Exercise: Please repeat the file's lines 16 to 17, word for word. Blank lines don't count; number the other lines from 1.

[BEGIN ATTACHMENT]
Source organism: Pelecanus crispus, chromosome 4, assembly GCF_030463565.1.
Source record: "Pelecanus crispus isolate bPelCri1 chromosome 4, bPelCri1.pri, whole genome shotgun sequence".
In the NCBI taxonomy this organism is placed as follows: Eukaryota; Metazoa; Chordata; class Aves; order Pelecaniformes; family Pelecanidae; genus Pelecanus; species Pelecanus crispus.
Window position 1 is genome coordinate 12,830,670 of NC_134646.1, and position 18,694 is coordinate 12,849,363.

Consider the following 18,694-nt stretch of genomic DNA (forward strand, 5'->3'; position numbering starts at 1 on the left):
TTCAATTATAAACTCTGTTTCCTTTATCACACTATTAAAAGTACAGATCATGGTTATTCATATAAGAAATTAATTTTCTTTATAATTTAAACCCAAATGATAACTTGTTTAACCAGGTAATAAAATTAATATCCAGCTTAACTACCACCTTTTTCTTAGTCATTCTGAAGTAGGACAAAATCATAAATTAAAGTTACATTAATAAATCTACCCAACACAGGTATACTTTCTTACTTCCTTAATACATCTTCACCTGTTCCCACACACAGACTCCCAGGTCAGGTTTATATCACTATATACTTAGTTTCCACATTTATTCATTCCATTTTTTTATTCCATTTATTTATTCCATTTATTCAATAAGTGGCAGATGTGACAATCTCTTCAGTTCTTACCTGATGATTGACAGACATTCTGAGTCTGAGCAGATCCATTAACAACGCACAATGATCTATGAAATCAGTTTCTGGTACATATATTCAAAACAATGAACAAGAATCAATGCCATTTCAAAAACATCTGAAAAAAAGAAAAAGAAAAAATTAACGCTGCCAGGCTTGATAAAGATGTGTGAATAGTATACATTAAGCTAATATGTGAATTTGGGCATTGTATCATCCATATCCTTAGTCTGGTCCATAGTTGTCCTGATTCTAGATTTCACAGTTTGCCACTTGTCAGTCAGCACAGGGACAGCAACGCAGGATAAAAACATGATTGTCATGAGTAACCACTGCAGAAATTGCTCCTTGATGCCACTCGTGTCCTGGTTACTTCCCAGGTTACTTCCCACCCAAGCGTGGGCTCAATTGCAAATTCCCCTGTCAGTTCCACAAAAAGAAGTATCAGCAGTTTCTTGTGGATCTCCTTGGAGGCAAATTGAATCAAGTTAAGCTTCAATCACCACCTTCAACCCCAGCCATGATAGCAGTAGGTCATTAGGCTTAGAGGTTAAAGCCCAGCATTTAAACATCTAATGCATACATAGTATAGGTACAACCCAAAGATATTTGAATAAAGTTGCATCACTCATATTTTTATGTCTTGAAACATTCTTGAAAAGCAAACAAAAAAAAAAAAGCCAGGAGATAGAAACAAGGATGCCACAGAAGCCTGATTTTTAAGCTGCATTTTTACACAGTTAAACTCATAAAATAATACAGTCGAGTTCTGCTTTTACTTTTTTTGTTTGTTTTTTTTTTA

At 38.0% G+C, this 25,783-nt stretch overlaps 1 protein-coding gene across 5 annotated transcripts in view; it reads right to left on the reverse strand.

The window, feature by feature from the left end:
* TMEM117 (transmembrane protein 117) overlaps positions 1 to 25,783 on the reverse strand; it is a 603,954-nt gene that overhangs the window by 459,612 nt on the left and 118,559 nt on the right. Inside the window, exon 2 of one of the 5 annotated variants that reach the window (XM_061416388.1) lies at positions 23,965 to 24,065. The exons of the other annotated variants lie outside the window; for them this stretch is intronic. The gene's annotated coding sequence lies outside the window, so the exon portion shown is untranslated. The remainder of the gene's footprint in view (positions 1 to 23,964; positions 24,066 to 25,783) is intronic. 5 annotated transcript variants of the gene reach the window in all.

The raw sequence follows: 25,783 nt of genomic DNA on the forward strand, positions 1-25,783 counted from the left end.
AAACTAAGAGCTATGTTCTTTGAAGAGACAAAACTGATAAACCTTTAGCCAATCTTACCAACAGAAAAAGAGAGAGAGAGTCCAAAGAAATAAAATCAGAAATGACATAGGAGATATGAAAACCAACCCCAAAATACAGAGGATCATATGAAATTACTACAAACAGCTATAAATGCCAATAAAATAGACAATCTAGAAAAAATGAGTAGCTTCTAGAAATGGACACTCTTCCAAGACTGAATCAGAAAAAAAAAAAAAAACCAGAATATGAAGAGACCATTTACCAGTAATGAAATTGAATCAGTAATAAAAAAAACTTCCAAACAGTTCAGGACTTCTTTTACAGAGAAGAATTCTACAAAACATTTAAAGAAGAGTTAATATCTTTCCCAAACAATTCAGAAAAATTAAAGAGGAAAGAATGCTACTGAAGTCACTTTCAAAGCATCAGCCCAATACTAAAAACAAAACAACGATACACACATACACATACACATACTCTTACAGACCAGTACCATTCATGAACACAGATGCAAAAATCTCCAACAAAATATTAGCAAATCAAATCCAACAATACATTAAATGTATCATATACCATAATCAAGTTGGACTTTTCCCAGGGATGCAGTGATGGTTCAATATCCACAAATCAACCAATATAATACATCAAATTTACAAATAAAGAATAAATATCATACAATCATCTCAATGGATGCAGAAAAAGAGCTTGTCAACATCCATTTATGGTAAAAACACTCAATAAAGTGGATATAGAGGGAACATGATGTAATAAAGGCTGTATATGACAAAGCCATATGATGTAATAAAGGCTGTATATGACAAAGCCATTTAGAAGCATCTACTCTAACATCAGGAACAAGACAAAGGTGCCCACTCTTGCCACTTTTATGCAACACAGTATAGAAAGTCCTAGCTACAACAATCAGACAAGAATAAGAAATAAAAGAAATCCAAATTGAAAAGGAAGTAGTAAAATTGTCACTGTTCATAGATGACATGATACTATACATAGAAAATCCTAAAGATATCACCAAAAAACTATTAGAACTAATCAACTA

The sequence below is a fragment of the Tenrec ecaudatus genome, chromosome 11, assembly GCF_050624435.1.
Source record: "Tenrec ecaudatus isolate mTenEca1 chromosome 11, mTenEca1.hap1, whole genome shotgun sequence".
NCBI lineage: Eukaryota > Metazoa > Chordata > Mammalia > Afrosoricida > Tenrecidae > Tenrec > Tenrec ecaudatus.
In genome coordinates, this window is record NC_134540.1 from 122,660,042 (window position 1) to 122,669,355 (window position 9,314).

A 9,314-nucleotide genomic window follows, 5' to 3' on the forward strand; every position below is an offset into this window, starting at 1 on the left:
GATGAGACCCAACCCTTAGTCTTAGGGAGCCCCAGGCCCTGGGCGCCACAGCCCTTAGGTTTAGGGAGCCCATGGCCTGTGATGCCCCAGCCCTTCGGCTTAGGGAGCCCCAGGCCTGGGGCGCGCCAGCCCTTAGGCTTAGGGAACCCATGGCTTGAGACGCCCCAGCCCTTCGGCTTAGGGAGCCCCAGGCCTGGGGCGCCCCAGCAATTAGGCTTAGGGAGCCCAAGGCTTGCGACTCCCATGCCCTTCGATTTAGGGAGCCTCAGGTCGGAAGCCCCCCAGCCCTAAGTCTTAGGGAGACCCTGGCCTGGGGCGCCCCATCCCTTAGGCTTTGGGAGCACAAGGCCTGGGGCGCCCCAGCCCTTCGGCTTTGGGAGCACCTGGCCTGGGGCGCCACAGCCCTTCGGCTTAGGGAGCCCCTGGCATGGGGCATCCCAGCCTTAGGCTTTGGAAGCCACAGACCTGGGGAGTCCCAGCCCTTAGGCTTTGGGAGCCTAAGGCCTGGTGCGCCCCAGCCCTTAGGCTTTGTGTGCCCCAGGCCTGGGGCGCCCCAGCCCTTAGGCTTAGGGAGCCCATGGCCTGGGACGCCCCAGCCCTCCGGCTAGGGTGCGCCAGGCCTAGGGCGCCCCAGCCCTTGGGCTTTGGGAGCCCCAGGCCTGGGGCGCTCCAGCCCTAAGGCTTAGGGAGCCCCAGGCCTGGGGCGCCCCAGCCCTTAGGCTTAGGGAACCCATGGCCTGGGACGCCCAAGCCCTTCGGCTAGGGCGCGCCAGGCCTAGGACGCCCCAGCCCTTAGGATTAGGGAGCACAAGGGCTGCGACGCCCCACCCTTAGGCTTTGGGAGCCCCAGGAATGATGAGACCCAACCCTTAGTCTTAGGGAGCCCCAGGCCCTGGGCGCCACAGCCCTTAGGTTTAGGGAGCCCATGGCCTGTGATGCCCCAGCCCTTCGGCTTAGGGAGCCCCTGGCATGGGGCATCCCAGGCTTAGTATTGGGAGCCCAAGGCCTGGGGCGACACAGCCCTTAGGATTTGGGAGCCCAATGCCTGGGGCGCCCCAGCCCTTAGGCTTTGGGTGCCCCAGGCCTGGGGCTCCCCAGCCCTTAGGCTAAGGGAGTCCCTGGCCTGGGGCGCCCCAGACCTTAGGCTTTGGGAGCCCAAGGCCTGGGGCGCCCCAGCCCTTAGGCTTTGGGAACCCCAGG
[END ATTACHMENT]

A 9,314-nucleotide genomic window follows, 5' to 3' on the forward strand; every position below is an offset into this window, starting at 1 on the left:
GATGAGACCCAACCCTTAGTCTTAGGGAGCCCCAGGCCCTGGGCGCCACAGCCCTTAGGTTTAGGGAGCCCATGGCCTGTGATGCCCCAGCCCTTCGGCTTAGGGAGCCCCAGGCCTGGGGCGCGCCAGCCCTTAGGCTTAGGGAACCCATGGCTTGAGACGCCCCAGCCCTTCGGCTTAGGGAGCCCCAGGCCTGGGGCGCCCCAGCAATTAGGCTTAGGGAGCCCAAGGCTTGCGACTCCCATGCCCTTCGATTTAGGGAGCCTCAGGTCGGAAGCCCCCCAGCCCTAAGTCTTAGGGAGACCCTGGCCTGGGGCGCCCCATCCCTTAGGCTTTGGGAGCACAAGGCCTGGGGCGCCCCAGCCCTTCGGCTTTGGGAGCACCTGGCCTGGGGCGCCACAGCCCTTCGGCTTAGGGAGCCCCTGGCATGGGGCATCCCAGCCTTAGGCTTTGGAAGCCACAGACCTGGGGAGTCCCAGCCCTTAGGCTTTGGGAGCCTAAGGCCTGGTGCGCCCCAGCCCTTAGGCTTTGTGTGCCCCAGGCCTGGGGCGCCCCAGCCCTTAGGCTTAGGGAGCCCATGGCCTGGGACGCCCCAGCCCTCCGGCTAGGGTGCGCCAGGCCTAGGGCGCCCCAGCCCTTGGGCTTTGGGAGCCCCAGGCCTGGGGCGCTCCAGCCCTAAGGCTTAGGGAGCCCCAGGCCTGGGGCGCCCCAGCCCTTAGGCTTAGGGAACCCATGGCCTGGGACGCCCAAGCCCTTCGGCTAGGGCGCGCCAGGCCTAGGACGCCCCAGCCCTTAGGATTAGGGAGCACAAGGGCTGCGACGCCCCACCCTTAGGCTTTGGGAGCCCCAGGAATGATGAGACCCAACCCTTAGTCTTAGGGAGCCCCAGGCCCTGGGCGCCACAGCCCTTAGGTTTAGGGAGCCCATGGCCTGTGATGCCCCAGCCCTTCGGCTTAGGGAGCCCCTGGCATGGGGCATCCCAGGCTTAGTATTGGGAGCCCAAGGCCTGGGGCGACACAGCCCTTAGGATTTGGGAGCCCAATGCCTGGGGCGCCCCAGCCCTTAGGCTTTGGGTGCCCCAGGCCTGGGGCTCCCCAGCCCTTAGGCTAAGGGAGTCCCTGGCCTGGGGCGCCCCAGACCTTAGGCTTTGGGAGCCCAAGGCCTGGGGCGCCCCAGCCCTTAGGCTTTGGGAACCCCAGG